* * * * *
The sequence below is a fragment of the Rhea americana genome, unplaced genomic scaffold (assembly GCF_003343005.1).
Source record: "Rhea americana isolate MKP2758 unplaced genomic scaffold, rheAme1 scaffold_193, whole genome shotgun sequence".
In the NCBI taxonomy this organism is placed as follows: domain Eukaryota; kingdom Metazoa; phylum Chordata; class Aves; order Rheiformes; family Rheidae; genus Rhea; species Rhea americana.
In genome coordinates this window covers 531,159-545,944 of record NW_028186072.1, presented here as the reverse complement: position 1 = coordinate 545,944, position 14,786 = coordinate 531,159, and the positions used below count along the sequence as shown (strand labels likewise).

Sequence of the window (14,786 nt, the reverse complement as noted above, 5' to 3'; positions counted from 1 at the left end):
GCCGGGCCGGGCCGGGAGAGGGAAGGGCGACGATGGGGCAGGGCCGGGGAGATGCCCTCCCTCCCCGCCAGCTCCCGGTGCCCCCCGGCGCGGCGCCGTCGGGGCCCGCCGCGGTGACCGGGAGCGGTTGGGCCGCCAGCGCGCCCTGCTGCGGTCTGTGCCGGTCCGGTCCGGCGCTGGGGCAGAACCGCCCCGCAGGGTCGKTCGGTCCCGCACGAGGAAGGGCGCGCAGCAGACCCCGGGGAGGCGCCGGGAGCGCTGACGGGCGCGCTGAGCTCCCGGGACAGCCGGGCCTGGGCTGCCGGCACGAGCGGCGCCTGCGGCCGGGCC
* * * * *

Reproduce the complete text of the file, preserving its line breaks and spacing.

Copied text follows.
The sequence below is a fragment of the Rhea americana genome, unplaced genomic scaffold (assembly GCF_003343005.1).
Source record: "Rhea americana isolate MKP2758 unplaced genomic scaffold, rheAme1 scaffold_193, whole genome shotgun sequence".
In the NCBI taxonomy this organism is placed as follows: domain Eukaryota; kingdom Metazoa; phylum Chordata; class Aves; order Rheiformes; family Rheidae; genus Rhea; species Rhea americana.
In genome coordinates this window covers 531,159-545,944 of record NW_028186072.1, presented here as the reverse complement: position 1 = coordinate 545,944, position 14,786 = coordinate 531,159, and the positions used below count along the sequence as shown (strand labels likewise).

Sequence of the window (14,786 nt, the reverse complement as noted above, 5' to 3'; positions counted from 1 at the left end):
GCCGGGCCGGGCCGGGAGAGGGAAGGGCGACGATGGGGCAGGGCCGGGGAGATGCCCTCCCTCCCCGCCAGCTCCCGGTGCCCCCCGGCGCGGCGCCGTCGGGGCCCGCCGCGGTGACCGGGAGCGGTTGGGCCGCCAGCGCGCCCTGCTGCGGTCTGTGCCGGTCCGGTCCGGCGCTGGGGCAGAACCGCCCCGCAGGGTCGKTCGGTCCCGCACGAGGAAGGGCGCGCAGCAGACCCCGGGGAGGCGCCGGGAGCGCTGACGGGCGCGCTGAGCTCCCGGGACAGCCGGGCCTGGGCTGCCGGCACGAGCGGCGCCTGCGGCCGGGCC